What are the Symptoms of Iron Deficiency Anemia?
Iron deficiency is the most common cause of anemia. Deficiency in iron causes anemia because iron is required to form a protein called hemoglobin, which is responsible for transporting oxygen in the bloodstream. Common symptoms of iron deficiency anemia include fatigue and pale skin. More serious symptoms of this type of anemia can include an enlarged spleen and an increased heart rate.
Iron deficiency anemia has a number of possible causes. A low-iron diet is a common cause. Anemia can even develop despite a high-iron diet, because certain gastrointestinal tract diseases or abnormalities can reduce the amount of iron that can be absorbed from food.
Most iron in the body is stored in hemoglobin, and about one-third is stored in other forms in the liver, spleen and bone marrow. With most iron stored in the blood, extreme or rapid blood loss can cause iron deficiency anemia. Gastrointestinal bleeding, traumatic injury and, occasionally, very heavy or prolonged menstrual bleeding all can lead to symptoms of iron deficiency anemia.
The most common symptoms are pale skin and fatigue, and other possible symptoms include irritability, swollen tongue and spleen enlargement. Sometimes, people with iron deficiency anemia have cravings for unusual substances such as dirt and ice. If the heart becomes affected by anemia, possible symptoms can include arrhythmia, a heart murmur or unusual heartbeat sound and even heart failure. People with iron deficiency anemia also have an increased risk of infection and have a tendency to develop restless leg syndrome. This condition causes discomfort in the legs, accompanied by a strong desire to constantly move the legs.
Most of these symptoms of iron deficiency anemia develop because iron deficiency leads to reduced iron-carrying hemoglobin in the bloodstream. Reduced availability of hemoglobin means that there is less oxygen in the blood. Reduced oxygen availability leads to fatigue and irritability, and pale skin develops because oxygenated hemoglobin gives blood its deep red color. When the amount of hemoglobin is reduced, this red color is diluted.
Heart problems can develop as a result of iron deficiency anemia because the heart must pump harder to circulate oxygen within the body. When the heart is forced to pump harder, a more rapid heartbeat is a common consequence. Chronic anemia can lead to heart failure because the extra work that the heart is forced to do eventually causes it to weaken.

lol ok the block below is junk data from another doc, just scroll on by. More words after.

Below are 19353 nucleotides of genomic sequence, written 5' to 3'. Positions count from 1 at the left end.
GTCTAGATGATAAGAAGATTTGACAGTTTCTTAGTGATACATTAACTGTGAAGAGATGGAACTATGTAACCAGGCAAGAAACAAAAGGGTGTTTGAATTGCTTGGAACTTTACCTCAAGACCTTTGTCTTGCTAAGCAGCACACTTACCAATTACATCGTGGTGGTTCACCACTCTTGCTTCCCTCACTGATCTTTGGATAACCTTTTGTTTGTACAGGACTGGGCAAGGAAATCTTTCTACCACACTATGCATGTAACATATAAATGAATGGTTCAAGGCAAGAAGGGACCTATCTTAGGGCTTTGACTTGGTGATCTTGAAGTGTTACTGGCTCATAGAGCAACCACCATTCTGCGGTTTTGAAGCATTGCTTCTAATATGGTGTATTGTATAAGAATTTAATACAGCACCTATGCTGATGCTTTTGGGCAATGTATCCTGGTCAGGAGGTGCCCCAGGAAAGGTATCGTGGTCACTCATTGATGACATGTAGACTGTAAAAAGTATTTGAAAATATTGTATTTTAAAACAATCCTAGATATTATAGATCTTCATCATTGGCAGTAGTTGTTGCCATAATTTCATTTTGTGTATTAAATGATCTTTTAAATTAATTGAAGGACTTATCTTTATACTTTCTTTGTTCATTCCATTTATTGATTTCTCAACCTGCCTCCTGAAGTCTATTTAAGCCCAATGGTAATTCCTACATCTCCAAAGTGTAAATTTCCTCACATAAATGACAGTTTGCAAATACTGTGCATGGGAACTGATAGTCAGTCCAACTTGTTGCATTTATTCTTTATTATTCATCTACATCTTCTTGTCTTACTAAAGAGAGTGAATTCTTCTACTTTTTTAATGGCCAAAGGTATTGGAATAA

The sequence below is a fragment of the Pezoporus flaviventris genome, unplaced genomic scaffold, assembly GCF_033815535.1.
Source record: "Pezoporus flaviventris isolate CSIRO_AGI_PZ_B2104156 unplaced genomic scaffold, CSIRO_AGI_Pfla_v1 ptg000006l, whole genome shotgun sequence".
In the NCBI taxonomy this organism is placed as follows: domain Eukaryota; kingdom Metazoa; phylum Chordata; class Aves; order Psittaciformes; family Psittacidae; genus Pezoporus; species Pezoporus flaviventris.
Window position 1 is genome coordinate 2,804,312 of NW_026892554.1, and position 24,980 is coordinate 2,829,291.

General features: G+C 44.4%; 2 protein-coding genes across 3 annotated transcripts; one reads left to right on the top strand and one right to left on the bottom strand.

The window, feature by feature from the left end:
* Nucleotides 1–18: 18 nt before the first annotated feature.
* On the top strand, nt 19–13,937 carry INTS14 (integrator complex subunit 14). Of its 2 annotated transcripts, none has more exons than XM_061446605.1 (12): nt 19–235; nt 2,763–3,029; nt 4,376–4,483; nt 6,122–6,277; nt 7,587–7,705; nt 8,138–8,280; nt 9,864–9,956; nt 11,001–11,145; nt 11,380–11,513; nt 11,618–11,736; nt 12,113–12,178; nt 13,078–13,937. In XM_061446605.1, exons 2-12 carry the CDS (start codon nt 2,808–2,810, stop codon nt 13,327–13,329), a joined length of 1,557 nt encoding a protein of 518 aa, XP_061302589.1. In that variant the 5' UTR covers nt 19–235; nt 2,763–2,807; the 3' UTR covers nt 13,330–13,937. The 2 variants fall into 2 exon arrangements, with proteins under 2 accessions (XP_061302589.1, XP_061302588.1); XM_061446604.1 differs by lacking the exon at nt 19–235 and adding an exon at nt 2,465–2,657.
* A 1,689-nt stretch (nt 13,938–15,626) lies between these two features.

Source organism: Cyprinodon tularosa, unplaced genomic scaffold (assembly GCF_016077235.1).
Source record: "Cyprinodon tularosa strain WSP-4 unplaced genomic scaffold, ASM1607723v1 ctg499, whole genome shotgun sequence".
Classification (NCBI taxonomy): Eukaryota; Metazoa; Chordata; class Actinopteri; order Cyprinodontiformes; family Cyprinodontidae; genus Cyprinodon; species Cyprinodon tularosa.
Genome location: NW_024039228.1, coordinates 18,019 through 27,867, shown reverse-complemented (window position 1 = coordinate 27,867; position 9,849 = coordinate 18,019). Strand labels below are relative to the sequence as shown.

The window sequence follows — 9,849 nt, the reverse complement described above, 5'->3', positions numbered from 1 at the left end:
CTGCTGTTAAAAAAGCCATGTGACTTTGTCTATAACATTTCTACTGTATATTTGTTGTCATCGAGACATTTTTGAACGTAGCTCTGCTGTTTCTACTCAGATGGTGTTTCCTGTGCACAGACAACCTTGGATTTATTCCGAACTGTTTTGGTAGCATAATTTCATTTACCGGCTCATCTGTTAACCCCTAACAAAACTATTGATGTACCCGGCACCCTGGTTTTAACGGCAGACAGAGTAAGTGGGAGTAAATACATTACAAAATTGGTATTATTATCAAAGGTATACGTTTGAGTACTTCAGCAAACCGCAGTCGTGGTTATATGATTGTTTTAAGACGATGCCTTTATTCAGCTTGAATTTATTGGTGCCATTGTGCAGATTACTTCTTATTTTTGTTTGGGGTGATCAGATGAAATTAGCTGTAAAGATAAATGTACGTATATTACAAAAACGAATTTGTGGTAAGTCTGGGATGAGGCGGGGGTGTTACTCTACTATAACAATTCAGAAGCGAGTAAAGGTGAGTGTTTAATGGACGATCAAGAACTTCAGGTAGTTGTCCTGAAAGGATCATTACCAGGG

Many symptoms of iron deficiency anemia are non-specific, which means that they also are symptoms of other medical conditions. For this reason, a diagnosis of iron deficiency anemia is confirmed with blood tests to determine blood iron levels. In addition, other tests might be required to determine the cause of the anemia.
The major symptom I had when I found out about my anemia diagnosis and iron deficiency was fainting. I was fainting twice, sometimes three times a week. I had a blood test done and my iron levels turned out to be extremely low. In fact, my doctor said that it was the lowest he has seen.
I'm okay now though. I'm taking iron regularly. Sometimes I do feel tired but it passes quickly. As for the paleness, I always have it. That doesn't seem to go away no matter what.
@turquoise-- Yep, craving weird things like dirt, ice, salt and raw meat are symptoms of iron deficient anemia. I think the medical term for craving non-food items is "pica." Some of these things actually have iron, but some don't. Doctors can't really explain why people with anemia crave ice for example. Some say that it has to do with lack of oxygen in the body because ice does not have iron. Meat on the other hand does have iron.
My roommate has an iron deficiency. She is always craving ice and now I know that it's an anemia sign. I thought it was so weird that she would eat ice sometimes. She told me that she has a craving for it.
Sometimes she forgets to take her iron supplements. I find her supplement on the kitchen table. She takes it out to take it and then forgets it. I'm going to remind her about it more often. I didn't realize that an iron deficiency can be such a serious condition.
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